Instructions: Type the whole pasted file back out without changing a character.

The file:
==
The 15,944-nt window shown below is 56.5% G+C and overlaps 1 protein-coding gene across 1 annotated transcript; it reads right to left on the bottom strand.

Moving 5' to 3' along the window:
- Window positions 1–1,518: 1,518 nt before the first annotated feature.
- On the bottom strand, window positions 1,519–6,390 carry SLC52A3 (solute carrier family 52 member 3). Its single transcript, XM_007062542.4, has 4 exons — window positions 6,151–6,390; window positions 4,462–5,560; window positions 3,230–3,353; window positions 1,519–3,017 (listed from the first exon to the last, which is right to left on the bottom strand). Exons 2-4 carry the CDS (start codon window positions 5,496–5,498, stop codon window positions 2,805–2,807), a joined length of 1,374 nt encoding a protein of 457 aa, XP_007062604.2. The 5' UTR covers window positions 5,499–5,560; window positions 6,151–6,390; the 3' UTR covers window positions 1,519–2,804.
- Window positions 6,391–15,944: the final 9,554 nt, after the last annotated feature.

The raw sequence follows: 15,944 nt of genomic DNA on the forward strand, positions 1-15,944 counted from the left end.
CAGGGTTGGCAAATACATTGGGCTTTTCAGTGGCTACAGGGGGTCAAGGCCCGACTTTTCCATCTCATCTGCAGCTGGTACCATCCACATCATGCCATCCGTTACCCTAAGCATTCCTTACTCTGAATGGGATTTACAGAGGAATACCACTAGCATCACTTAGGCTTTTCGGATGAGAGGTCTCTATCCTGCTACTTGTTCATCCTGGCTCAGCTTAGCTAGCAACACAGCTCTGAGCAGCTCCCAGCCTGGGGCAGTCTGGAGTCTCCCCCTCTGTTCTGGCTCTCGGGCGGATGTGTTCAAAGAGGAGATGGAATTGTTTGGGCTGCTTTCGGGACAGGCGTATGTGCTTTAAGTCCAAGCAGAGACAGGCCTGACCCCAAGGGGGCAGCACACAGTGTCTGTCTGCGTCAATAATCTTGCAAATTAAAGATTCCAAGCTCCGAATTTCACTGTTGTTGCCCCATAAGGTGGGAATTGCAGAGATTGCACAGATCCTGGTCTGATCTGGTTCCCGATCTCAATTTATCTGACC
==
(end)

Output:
The 15,944-nt window shown below is 56.5% G+C and overlaps 1 protein-coding gene across 1 annotated transcript; it reads right to left on the bottom strand.

Moving 5' to 3' along the window:
- Window positions 1–1,518: 1,518 nt before the first annotated feature.
- On the bottom strand, window positions 1,519–6,390 carry SLC52A3 (solute carrier family 52 member 3). Its single transcript, XM_007062542.4, has 4 exons — window positions 6,151–6,390; window positions 4,462–5,560; window positions 3,230–3,353; window positions 1,519–3,017 (listed from the first exon to the last, which is right to left on the bottom strand). Exons 2-4 carry the CDS (start codon window positions 5,496–5,498, stop codon window positions 2,805–2,807), a joined length of 1,374 nt encoding a protein of 457 aa, XP_007062604.2. The 5' UTR covers window positions 5,499–5,560; window positions 6,151–6,390; the 3' UTR covers window positions 1,519–2,804.
- Window positions 6,391–15,944: the final 9,554 nt, after the last annotated feature.

The raw sequence follows: 15,944 nt of genomic DNA on the forward strand, positions 1-15,944 counted from the left end.
CAGGGTTGGCAAATACATTGGGCTTTTCAGTGGCTACAGGGGGTCAAGGCCCGACTTTTCCATCTCATCTGCAGCTGGTACCATCCACATCATGCCATCCGTTACCCTAAGCATTCCTTACTCTGAATGGGATTTACAGAGGAATACCACTAGCATCACTTAGGCTTTTCGGATGAGAGGTCTCTATCCTGCTACTTGTTCATCCTGGCTCAGCTTAGCTAGCAACACAGCTCTGAGCAGCTCCCAGCCTGGGGCAGTCTGGAGTCTCCCCCTCTGTTCTGGCTCTCGGGCGGATGTGTTCAAAGAGGAGATGGAATTGTTTGGGCTGCTTTCGGGACAGGCGTATGTGCTTTAAGTCCAAGCAGAGACAGGCCTGACCCCAAGGGGGCAGCACACAGTGTCTGTCTGCGTCAATAATCTTGCAAATTAAAGATTCCAAGCTCCGAATTTCACTGTTGTTGCCCCATAAGGTGGGAATTGCAGAGATTGCACAGATCCTGGTCTGATCTGGTTCCCGATCTCAATTTATCTGACC